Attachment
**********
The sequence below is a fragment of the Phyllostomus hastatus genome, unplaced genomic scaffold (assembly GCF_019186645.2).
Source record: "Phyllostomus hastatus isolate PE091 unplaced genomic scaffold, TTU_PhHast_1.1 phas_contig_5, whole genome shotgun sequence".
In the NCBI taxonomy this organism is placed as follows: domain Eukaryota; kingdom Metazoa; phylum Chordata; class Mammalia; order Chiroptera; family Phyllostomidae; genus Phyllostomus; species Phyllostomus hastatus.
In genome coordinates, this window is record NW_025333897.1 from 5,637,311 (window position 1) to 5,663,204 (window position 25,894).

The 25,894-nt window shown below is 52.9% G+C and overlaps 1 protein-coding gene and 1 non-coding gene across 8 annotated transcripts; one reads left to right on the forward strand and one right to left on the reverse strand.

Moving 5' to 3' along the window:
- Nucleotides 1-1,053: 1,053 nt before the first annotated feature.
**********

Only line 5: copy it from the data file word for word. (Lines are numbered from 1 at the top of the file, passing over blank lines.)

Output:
The 25,894-nt window shown below is 52.9% G+C and overlaps 1 protein-coding gene and 1 non-coding gene across 8 annotated transcripts; one reads left to right on the forward strand and one right to left on the reverse strand.